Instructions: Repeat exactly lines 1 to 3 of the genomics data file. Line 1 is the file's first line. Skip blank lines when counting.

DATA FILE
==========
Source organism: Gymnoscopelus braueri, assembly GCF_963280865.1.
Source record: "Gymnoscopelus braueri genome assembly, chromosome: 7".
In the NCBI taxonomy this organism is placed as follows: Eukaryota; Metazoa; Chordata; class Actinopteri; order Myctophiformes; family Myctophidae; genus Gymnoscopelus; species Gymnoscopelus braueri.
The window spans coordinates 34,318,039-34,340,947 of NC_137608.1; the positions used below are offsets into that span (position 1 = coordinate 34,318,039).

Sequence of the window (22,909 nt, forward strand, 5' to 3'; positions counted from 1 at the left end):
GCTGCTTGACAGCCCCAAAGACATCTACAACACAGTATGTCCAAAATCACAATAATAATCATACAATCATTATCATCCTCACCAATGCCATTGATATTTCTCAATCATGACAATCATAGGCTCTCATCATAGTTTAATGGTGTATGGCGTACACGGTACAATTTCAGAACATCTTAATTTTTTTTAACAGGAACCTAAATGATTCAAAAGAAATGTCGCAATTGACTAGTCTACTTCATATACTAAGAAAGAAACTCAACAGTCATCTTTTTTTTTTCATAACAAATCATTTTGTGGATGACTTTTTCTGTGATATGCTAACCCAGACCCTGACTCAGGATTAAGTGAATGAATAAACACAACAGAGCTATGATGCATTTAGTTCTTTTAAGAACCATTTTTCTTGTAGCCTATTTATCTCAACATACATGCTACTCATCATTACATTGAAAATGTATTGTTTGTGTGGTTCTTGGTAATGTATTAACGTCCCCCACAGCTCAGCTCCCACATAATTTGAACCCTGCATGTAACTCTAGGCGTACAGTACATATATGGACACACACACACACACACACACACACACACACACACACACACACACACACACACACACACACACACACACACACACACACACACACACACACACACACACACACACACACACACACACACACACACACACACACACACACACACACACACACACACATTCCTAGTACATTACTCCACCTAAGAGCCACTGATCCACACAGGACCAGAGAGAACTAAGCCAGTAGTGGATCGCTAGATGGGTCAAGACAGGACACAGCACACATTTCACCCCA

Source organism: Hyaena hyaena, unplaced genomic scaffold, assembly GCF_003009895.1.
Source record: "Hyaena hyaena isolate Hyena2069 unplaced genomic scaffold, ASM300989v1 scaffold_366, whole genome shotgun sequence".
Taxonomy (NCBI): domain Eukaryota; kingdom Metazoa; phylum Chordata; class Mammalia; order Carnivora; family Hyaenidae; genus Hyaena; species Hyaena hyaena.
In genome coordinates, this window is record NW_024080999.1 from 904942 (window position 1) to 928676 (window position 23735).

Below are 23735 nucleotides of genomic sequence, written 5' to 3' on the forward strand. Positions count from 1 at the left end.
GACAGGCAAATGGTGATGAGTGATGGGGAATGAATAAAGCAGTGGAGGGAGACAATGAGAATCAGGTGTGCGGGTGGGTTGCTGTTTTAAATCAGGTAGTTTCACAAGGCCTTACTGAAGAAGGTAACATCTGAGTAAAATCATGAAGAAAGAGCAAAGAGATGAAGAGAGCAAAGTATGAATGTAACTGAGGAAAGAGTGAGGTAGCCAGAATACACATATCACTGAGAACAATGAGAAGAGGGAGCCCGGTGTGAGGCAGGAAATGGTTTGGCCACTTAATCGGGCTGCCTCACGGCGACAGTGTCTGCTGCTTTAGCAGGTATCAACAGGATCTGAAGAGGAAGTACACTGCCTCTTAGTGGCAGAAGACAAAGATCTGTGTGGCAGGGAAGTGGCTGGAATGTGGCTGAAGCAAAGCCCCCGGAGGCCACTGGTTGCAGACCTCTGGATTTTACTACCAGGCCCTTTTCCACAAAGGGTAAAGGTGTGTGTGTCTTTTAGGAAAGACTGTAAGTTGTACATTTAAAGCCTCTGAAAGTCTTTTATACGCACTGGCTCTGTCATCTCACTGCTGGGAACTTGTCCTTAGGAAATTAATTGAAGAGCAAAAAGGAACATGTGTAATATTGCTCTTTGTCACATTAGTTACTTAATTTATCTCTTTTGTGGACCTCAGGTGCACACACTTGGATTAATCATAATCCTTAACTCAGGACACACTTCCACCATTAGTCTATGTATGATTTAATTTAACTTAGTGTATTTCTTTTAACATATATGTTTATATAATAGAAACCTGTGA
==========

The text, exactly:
Source organism: Gymnoscopelus braueri, assembly GCF_963280865.1.
Source record: "Gymnoscopelus braueri genome assembly, chromosome: 7".
In the NCBI taxonomy this organism is placed as follows: Eukaryota; Metazoa; Chordata; class Actinopteri; order Myctophiformes; family Myctophidae; genus Gymnoscopelus; species Gymnoscopelus braueri.